Monday, 3 April 2017

First Sorrow of Mary: Simeon's Prophecy

Simeon blessed them, and said to Mary his mother: Behold this child is set for the fall, and for the resurrection of many in Israel, and for a sign which shall be contradicted; And thy own soul a sword shall pierce, that, out of many hearts, thoughts may be revealed.
(Luke 2:34-35)

Hail Mary, who accepted that your own soul would be pierced by a sword for love of your Son.

There are forty days between Christmas and the Presentation in the Temple. Out of the thirty-three years that Mary was mother to Jesus on earth these were the only days of unalloyed joy. After that she could never be entirely clear from the shadow of the Cross. Doubtless there were many moments, perhaps whole weeks when the shadow was only at the back of her mind but it never departed entirely. She knew. She could not help but know. Her beautiful Son would be a source of scandal to the world and because she loved Him so entirely everything which fell upon Him would fall upon her also.

Since humans are weakened by sin and by their vulnerability to temptation human love is an imperfect thing. If we examine it closely we see it is a compound made up of a mixture of emotions and desires, some selfless some demandingly selfish. Mary was sinless so her love was pure and therefore perfect. She loved her Son as no other mother could love a son. This meant that the pain she felt when He was hurt is something beyond the scope of our sinful human imagination to grasp in its entirety. This applies also to the pain by anticipation which she would have experienced when she heard the words of old Simeon and on the many occasions afterwards when she would have pondered them in her heart.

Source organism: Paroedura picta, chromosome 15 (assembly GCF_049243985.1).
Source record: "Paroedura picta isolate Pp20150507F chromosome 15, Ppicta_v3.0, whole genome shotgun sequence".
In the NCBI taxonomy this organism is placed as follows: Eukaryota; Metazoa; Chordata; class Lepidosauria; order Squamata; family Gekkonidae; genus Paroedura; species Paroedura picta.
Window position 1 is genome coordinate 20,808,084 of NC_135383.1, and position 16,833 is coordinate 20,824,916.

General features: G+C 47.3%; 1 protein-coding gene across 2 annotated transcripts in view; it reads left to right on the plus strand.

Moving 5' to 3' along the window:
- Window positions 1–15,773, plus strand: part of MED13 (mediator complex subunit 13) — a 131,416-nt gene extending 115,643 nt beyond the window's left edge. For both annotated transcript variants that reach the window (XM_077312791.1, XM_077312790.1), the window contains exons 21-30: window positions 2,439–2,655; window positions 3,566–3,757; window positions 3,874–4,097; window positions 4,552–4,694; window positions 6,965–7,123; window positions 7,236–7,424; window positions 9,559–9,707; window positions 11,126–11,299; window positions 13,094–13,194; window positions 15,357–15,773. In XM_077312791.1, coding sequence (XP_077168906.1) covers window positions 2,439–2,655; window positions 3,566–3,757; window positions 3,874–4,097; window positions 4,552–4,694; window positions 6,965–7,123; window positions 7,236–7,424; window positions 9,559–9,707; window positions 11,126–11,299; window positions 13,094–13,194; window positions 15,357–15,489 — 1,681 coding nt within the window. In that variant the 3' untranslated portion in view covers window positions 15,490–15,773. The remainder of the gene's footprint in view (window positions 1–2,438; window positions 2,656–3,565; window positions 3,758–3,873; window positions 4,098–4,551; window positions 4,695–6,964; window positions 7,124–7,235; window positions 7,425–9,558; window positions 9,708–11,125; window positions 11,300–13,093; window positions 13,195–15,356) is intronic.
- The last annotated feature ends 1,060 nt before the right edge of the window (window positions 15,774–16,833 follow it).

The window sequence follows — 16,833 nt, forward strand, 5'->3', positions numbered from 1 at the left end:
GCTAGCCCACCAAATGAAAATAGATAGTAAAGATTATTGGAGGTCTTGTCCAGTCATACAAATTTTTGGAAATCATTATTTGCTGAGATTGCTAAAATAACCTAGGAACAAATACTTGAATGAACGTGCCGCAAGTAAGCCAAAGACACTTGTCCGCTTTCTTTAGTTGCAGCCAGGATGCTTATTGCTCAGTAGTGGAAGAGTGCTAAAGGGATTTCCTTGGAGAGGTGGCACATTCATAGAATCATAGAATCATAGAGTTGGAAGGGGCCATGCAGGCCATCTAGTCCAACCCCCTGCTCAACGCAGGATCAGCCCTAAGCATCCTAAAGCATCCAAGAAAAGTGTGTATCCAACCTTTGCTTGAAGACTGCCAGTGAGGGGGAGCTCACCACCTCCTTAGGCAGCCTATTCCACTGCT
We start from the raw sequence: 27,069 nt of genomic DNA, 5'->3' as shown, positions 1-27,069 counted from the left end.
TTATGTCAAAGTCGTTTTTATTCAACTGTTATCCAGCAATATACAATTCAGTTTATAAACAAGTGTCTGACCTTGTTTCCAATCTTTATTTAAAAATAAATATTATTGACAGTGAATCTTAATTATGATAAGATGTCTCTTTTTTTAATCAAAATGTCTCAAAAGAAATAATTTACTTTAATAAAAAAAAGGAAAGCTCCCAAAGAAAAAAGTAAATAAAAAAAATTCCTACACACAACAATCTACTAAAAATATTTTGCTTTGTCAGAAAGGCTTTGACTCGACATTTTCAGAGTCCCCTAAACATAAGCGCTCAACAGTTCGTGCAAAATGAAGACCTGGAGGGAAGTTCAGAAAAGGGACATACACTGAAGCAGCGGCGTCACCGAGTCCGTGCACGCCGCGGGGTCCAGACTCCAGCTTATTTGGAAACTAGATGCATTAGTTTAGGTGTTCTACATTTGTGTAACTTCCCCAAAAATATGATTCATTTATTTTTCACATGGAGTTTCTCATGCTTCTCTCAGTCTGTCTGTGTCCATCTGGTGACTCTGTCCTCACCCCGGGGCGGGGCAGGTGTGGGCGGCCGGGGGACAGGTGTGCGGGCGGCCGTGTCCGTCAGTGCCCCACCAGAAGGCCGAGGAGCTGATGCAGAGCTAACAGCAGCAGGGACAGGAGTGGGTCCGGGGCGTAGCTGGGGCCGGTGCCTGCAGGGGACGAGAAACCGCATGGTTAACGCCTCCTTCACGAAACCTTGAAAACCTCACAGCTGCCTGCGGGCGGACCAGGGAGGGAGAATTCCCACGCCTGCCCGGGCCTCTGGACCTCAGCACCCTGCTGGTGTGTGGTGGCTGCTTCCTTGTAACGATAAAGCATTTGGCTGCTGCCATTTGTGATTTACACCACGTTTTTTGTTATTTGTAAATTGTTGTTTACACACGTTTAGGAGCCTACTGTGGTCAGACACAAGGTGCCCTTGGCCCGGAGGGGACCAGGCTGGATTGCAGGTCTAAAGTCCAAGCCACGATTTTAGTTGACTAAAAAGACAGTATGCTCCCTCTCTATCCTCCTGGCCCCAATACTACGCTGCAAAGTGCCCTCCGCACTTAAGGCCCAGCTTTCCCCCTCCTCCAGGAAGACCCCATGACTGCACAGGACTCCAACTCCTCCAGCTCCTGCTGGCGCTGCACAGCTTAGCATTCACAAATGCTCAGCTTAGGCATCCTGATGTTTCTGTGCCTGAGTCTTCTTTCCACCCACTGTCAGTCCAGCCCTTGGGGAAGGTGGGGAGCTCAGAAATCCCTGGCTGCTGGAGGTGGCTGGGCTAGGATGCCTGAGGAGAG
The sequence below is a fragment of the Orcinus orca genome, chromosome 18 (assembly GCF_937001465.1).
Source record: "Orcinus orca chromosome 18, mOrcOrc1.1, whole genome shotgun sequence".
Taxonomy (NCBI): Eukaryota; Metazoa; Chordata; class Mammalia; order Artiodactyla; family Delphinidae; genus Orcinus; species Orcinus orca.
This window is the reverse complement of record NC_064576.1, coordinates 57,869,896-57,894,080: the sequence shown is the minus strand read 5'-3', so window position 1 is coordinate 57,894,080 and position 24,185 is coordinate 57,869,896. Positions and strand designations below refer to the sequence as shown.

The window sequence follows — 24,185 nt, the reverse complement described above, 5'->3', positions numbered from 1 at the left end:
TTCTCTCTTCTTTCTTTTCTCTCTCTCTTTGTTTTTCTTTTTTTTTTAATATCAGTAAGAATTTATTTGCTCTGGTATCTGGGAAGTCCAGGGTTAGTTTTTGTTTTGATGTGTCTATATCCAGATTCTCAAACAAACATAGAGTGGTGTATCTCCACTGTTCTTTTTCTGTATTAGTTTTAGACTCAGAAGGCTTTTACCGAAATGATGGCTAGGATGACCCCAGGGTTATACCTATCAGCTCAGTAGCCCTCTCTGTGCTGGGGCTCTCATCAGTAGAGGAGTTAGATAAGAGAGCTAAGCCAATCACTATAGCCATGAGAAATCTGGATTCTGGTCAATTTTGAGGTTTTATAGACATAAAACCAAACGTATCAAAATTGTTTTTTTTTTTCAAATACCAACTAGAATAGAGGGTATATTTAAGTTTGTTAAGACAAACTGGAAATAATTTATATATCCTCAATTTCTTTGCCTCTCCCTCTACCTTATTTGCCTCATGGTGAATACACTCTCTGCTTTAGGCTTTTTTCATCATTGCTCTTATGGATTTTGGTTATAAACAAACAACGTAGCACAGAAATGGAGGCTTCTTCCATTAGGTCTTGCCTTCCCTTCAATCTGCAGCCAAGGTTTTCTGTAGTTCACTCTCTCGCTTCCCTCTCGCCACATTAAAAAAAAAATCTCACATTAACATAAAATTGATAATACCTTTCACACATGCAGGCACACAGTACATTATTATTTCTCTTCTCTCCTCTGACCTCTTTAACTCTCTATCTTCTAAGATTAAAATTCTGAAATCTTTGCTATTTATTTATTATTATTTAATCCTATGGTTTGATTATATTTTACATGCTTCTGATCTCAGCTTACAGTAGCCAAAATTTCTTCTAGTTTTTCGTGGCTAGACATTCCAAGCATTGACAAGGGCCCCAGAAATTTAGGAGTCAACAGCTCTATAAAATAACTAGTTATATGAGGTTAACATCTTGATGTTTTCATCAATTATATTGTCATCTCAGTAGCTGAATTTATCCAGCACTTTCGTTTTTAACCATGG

When Mary uttered her fiat to Gabriel "Behold the handmaid of the Lord; be it done to me according to thy word." (Luke 1:38) she did not know in detail what it would entail but she did commit herself freely and completely to do the will of the Father in everything concerning the mission He had entrusted to her. From Simeon she had now learnt in part what this would mean. This did not cause her to retreat from or to regret her commitment. Flesh and blood might not be able to face up to such an ordeal, it would seek to escape or be crushed by despair. But Mary, like all of us, was more than mere flesh and blood she was spirit too and in her case spirit full of Grace. God who sent her both the gift and the trial also sent her, in the Holy Spirit, the means to endure and to triumph. Her obedience to the Father, love of the Son and strength from the Spirit would help her in her sorrow. If we, now, today, in the 21st century gaze upon the Blessed Virgin as a mirror for ourselves then, learning from her, imitating her and imploring her intercession we too can fulfil our particular missions relying not upon ourselves but upon Mary's Son, our Lord and Saviour Jesus Christ.

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The painting is The Presentation in the Temple by Alvaro Pirez from the Met Museum

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